The General Synod is the national assembly of the Church of England. It came into being in 1970 replacing an earlier body known as the Church Assembly. It continues a tradition of synodical government which, in England, has its origins in the medieval period.
It consists of bishops, clergy and laity who meet twice a year (occasionally three times) to make decisions on the doctrine and practice of the Church of England. It votes the funding for the work of the church centrally.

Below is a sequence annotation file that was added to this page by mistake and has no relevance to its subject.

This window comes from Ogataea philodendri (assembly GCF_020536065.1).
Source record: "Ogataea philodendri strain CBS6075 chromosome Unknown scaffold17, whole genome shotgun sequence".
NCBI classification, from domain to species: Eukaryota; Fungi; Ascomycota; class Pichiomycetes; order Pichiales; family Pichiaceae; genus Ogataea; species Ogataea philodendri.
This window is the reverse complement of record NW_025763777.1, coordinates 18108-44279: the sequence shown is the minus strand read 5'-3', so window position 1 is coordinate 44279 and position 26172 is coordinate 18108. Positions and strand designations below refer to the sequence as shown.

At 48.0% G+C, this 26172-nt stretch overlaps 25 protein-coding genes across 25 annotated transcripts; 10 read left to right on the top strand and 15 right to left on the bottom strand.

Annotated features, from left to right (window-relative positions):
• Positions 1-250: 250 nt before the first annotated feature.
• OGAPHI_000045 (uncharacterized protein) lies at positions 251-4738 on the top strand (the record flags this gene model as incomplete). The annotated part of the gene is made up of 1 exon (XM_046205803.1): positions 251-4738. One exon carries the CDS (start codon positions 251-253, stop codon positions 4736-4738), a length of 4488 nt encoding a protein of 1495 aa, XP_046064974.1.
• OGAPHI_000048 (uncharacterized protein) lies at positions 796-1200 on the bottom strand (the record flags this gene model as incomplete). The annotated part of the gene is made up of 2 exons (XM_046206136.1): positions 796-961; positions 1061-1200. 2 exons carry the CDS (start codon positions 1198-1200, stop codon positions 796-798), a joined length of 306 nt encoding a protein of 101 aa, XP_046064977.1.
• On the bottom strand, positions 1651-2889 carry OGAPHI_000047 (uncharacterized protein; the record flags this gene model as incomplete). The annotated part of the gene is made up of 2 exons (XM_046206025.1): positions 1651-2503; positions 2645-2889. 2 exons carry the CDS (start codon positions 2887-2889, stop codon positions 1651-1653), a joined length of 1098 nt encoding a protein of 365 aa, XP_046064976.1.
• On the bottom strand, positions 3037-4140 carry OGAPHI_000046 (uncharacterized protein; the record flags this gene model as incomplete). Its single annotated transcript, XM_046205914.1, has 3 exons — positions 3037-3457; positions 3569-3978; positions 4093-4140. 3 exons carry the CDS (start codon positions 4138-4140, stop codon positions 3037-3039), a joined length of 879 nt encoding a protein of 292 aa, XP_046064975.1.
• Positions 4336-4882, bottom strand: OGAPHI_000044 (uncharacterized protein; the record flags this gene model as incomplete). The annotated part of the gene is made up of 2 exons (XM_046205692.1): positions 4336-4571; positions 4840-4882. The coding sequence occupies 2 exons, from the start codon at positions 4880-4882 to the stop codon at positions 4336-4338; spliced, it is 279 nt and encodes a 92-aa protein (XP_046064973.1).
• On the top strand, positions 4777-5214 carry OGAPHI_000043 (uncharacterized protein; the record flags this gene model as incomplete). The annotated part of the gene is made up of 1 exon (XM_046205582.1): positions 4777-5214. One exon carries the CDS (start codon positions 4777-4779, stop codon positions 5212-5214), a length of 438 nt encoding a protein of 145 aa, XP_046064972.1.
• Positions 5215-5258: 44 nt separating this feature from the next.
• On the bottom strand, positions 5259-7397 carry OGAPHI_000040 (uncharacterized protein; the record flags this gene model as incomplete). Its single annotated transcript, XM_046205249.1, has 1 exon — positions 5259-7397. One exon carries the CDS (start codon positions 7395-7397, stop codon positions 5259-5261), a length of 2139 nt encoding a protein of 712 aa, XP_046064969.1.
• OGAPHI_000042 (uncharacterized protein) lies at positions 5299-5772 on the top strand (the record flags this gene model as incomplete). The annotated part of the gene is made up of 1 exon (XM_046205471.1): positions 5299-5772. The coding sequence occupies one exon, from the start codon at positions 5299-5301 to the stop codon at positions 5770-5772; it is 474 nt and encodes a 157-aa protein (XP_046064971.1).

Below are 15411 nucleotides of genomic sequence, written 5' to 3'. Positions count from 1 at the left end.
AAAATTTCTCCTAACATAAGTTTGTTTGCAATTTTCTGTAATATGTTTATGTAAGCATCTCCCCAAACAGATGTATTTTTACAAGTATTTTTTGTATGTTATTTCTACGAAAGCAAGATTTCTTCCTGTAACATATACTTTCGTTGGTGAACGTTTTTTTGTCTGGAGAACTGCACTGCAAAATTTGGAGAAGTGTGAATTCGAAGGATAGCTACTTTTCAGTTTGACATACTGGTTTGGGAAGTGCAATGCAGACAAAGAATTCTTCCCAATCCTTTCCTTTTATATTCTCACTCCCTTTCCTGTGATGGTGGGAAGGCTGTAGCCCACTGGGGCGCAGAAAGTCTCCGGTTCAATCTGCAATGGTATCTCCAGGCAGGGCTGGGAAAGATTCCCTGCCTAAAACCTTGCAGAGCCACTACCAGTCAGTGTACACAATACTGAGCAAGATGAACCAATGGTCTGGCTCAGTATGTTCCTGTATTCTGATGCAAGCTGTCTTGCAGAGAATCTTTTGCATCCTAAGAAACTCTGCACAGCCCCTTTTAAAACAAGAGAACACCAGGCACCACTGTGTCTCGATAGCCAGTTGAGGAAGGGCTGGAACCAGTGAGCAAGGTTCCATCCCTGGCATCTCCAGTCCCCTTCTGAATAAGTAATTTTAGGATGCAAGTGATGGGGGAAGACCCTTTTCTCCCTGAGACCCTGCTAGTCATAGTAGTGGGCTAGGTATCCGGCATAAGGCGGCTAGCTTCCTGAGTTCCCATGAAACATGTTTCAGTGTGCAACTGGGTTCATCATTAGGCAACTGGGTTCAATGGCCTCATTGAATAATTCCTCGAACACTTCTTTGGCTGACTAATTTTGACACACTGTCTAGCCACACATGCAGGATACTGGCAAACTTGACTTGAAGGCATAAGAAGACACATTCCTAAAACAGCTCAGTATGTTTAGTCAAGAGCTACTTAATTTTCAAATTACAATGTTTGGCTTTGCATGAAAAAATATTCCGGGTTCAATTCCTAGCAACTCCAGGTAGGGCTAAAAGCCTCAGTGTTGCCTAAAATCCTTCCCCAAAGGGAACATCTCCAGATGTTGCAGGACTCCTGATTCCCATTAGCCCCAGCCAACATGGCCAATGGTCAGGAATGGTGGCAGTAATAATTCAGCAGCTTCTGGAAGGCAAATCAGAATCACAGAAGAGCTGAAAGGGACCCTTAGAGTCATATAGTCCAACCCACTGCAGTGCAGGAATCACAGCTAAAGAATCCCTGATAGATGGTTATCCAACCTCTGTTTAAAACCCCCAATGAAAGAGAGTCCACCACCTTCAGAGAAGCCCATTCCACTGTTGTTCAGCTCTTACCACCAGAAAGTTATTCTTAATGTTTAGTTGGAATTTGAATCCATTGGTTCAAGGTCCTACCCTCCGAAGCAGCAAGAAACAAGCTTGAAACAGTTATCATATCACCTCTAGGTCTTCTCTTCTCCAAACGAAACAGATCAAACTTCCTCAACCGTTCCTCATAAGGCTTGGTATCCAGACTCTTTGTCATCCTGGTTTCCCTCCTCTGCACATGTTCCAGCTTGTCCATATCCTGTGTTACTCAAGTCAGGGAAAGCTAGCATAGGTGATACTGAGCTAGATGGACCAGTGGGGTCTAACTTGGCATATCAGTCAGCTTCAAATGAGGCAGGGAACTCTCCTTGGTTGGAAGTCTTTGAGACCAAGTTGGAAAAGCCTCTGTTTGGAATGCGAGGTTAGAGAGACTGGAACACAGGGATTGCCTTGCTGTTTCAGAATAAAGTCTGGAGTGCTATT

As well as matters of worship and discipline, it also addresses wider concerns, national and international, and seeks to articulate a Christian approach to the issues of the day. Elected members serve for 5 years.
Published on: 13/04/2011